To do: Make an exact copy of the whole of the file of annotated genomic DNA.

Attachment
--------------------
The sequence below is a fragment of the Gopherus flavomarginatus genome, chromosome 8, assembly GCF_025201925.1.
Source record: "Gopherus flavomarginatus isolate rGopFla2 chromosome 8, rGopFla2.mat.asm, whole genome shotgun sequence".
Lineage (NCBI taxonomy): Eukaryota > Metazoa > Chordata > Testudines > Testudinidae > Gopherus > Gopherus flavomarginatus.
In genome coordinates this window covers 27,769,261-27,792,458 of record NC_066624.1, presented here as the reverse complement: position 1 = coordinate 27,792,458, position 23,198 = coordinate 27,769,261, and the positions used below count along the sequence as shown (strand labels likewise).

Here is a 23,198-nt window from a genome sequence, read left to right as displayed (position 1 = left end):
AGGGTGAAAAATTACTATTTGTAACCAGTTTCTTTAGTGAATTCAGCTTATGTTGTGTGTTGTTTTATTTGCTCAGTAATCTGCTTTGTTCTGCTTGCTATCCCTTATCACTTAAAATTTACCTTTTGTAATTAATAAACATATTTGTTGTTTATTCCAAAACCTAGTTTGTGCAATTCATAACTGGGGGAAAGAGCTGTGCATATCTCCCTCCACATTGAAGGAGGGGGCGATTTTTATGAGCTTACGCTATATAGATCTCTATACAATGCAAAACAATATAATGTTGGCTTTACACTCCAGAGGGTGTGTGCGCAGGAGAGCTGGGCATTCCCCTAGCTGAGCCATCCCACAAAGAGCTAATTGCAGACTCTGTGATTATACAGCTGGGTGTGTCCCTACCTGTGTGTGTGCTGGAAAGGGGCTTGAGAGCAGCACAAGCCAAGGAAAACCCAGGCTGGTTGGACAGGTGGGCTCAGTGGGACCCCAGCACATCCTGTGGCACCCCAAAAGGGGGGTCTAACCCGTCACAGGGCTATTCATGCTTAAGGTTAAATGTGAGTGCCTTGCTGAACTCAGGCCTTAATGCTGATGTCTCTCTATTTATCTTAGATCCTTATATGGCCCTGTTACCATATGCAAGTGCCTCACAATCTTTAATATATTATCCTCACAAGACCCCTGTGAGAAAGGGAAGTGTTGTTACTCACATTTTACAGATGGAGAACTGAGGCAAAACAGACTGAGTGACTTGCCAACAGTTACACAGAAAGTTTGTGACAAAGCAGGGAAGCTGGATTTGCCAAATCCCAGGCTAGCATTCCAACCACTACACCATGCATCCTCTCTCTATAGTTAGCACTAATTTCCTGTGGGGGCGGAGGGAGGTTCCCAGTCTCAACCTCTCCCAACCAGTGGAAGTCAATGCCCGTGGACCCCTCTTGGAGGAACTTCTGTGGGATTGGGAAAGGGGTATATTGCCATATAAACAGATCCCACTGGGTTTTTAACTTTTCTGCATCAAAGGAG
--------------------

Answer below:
The sequence below is a fragment of the Gopherus flavomarginatus genome, chromosome 8, assembly GCF_025201925.1.
Source record: "Gopherus flavomarginatus isolate rGopFla2 chromosome 8, rGopFla2.mat.asm, whole genome shotgun sequence".
Lineage (NCBI taxonomy): Eukaryota > Metazoa > Chordata > Testudines > Testudinidae > Gopherus > Gopherus flavomarginatus.
In genome coordinates this window covers 27,769,261-27,792,458 of record NC_066624.1, presented here as the reverse complement: position 1 = coordinate 27,792,458, position 23,198 = coordinate 27,769,261, and the positions used below count along the sequence as shown (strand labels likewise).

Here is a 23,198-nt window from a genome sequence, read left to right as displayed (position 1 = left end):
AGGGTGAAAAATTACTATTTGTAACCAGTTTCTTTAGTGAATTCAGCTTATGTTGTGTGTTGTTTTATTTGCTCAGTAATCTGCTTTGTTCTGCTTGCTATCCCTTATCACTTAAAATTTACCTTTTGTAATTAATAAACATATTTGTTGTTTATTCCAAAACCTAGTTTGTGCAATTCATAACTGGGGGAAAGAGCTGTGCATATCTCCCTCCACATTGAAGGAGGGGGCGATTTTTATGAGCTTACGCTATATAGATCTCTATACAATGCAAAACAATATAATGTTGGCTTTACACTCCAGAGGGTGTGTGCGCAGGAGAGCTGGGCATTCCCCTAGCTGAGCCATCCCACAAAGAGCTAATTGCAGACTCTGTGATTATACAGCTGGGTGTGTCCCTACCTGTGTGTGTGCTGGAAAGGGGCTTGAGAGCAGCACAAGCCAAGGAAAACCCAGGCTGGTTGGACAGGTGGGCTCAGTGGGACCCCAGCACATCCTGTGGCACCCCAAAAGGGGGGTCTAACCCGTCACAGGGCTATTCATGCTTAAGGTTAAATGTGAGTGCCTTGCTGAACTCAGGCCTTAATGCTGATGTCTCTCTATTTATCTTAGATCCTTATATGGCCCTGTTACCATATGCAAGTGCCTCACAATCTTTAATATATTATCCTCACAAGACCCCTGTGAGAAAGGGAAGTGTTGTTACTCACATTTTACAGATGGAGAACTGAGGCAAAACAGACTGAGTGACTTGCCAACAGTTACACAGAAAGTTTGTGACAAAGCAGGGAAGCTGGATTTGCCAAATCCCAGGCTAGCATTCCAACCACTACACCATGCATCCTCTCTCTATAGTTAGCACTAATTTCCTGTGGGGGCGGAGGGAGGTTCCCAGTCTCAACCTCTCCCAACCAGTGGAAGTCAATGCCCGTGGACCCCTCTTGGAGGAACTTCTGTGGGATTGGGAAAGGGGTATATTGCCATATAAACAGATCCCACTGGGTTTTTAACTTTTCTGCATCAAAGGAG